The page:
- RatedM18 /GenreComedy
After watching Paul Feig’s latest laugh-out-loud outing ‘Spy’, two things are certain.
First. Melissa McCarthy is really (we mean, seriously) funny.
And the second: Paul Feig and Melissa McCarthy make a good team.
They have worked together on the hilarious ‘Bridesmaids’, ‘The Heat’ and the breathlessly anticipated still-in-production all-female ‘Ghostbusters’, and Feig and McCarthy are the antithesis to the current wisdom that women in film don’t bring in the yuks, or just don’t bring in the dough.
With ‘Spy’, 44-year-old McCarthy cements her position as the funniest actor in Hollywood, coming into her own as the lead star in an uproarious action-comedy that takes the mickey – and then some – in the espionage-thriller genre.
This is Feig’s third femme-centric film after ‘The Heat’ and ‘Bridesmaids’. And like the previous movies, he knows how to create relatable characters that eschew Hollywood stereotypes. This time, the running idea is that action stars need not be superheroes.
Melissa McCarthy in 'Spy' | Photo: 20th Century Fox
In ‘Spy’, McCarthy travels the globe as a CIA agent Susan Cooper and surprises everyone – including herself – along the way.
The audience first sees Susan working at the rodent-infested basement of CIA headquarters in Langley, where she is the eyes and ears of Bradley Fine (Jude Law), a James Bond-esque super spy able to slip out of sticky situations thanks to Susan’s guidance.
A mission goes awry one day and Susan witnesses Bradley’s assasination by arms dealer Rayna Boynov (a very catty Rose Bryne) who somehow knows the identities of all the CIA top operatives.
Arguing that she’s the only one who won’t be recognised, Susan demands to go into the field to avenge her partner and stop Rayna from selling a suitcase nuclear bomb to a terrrorist group.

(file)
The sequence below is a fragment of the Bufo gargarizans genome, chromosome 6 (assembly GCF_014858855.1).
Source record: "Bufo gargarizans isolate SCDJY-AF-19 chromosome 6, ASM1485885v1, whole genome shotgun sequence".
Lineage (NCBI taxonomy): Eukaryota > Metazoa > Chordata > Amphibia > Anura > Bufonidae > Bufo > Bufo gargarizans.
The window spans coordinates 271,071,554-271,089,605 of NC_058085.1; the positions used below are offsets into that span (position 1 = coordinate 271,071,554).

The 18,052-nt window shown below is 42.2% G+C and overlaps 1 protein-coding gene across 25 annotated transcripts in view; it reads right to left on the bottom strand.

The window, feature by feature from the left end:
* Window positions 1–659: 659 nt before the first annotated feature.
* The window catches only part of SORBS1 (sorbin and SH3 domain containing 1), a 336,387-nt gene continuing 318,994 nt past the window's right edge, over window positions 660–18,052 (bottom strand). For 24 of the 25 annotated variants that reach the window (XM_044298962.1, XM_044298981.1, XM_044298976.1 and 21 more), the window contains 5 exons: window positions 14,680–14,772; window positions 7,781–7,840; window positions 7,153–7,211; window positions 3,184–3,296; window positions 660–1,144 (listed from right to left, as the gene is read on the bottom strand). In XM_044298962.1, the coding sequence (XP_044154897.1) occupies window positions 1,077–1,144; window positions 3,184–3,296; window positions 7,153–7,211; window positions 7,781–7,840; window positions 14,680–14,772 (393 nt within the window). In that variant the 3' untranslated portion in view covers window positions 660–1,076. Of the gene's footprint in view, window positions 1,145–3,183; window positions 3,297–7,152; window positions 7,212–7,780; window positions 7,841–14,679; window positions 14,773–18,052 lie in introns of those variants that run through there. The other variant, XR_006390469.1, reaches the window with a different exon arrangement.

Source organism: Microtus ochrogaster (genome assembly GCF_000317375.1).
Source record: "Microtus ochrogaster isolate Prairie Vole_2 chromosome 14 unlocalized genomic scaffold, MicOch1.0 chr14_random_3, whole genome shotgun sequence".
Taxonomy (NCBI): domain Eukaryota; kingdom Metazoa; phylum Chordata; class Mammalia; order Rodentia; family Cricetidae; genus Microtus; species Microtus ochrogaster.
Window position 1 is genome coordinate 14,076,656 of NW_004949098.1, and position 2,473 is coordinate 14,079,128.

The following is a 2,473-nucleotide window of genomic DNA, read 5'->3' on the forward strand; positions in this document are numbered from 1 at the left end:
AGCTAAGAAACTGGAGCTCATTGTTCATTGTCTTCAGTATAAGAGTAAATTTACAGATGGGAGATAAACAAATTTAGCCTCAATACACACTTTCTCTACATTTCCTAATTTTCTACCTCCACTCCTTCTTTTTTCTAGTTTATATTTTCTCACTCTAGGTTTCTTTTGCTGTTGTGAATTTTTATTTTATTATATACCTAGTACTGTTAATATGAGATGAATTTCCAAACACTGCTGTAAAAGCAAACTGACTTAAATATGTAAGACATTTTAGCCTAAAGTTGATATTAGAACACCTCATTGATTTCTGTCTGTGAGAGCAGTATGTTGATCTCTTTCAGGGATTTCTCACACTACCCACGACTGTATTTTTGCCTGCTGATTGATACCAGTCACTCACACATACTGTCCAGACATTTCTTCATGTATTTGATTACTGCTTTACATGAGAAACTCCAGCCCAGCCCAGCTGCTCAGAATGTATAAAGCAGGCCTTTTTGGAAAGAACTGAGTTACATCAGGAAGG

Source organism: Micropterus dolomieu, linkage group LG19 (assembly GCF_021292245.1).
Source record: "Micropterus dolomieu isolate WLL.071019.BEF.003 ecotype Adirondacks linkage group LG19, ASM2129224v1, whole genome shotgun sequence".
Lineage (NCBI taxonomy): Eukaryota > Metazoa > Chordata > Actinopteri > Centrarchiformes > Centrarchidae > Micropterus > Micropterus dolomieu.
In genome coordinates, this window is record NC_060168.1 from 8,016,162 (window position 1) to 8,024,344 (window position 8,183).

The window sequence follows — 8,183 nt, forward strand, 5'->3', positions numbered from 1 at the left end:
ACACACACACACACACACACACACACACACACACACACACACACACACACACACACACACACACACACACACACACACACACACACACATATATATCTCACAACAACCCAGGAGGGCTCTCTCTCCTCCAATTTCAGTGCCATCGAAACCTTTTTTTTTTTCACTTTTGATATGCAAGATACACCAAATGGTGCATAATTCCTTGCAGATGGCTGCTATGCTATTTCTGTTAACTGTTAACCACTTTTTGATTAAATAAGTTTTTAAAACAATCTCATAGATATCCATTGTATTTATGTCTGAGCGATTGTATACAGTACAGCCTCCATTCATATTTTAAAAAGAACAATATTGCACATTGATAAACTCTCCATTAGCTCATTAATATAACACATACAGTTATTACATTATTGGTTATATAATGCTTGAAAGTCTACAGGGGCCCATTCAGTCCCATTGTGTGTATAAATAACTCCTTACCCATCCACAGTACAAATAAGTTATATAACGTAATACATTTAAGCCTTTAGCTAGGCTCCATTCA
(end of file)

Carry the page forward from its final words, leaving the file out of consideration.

This is where the hilarity kicks off: when her boss gives her a series of frumpy secret identities for her mission (“I look like someone’s homophobic aunt,” she grumbles).
As ever, McCarthy is more than willing to let her size be the butt of embarrassing jokes.
The sight of Susan in a curly grey wig, a cat-print t-shirt, and outfitted with gadgets are comedy gold, and subversive.
Through Susan, Feig’s ‘Spy’ is a sharp rebuke to all the testosterone-fuelled fare that hits our screens every blockbuster season.
Women dominate 'Spy', with Susan, the villainous Rayna, the CIA boss Elaine (Allison Janney) and the highly-strung analyst Nancy (British comedy queen Miranda Hart). Don’t judge a book by its cover, goes a famous adage, and the villains – even the good guys – learn a thing or two when they underestimate Susan’s abilities.
Melissa McCarthy (left) and Nargis Fakhri in 'Spy' | Photo: 20th Century Fox
Underneath that dowdy outfit is a capable spy who is just out of practice; and she gets better at it as the plot goes along.
Even some of Susan’s more “capable” colleagues – such as Jason Statham’s overconfident agent Rick, who just keeps making things worse, or Morena Baccarin’s glamorous female spy Karen – just couldn’t cut the mustard.
And the gags… although the movie ribs spy flicks through the years, the jokes never descend into ‘Austin Powers’ absurdity. Feig, who also co-wrote the script, manages to present it not just as a spoof, but a serious action piece. Susan ably takes on fights convincingly, jolting the viewers into remembering that this is a spy-thriller.
A guaranteed crowd-pleaser well worth the ticket money.
‘Spy’ opens 21 May 2015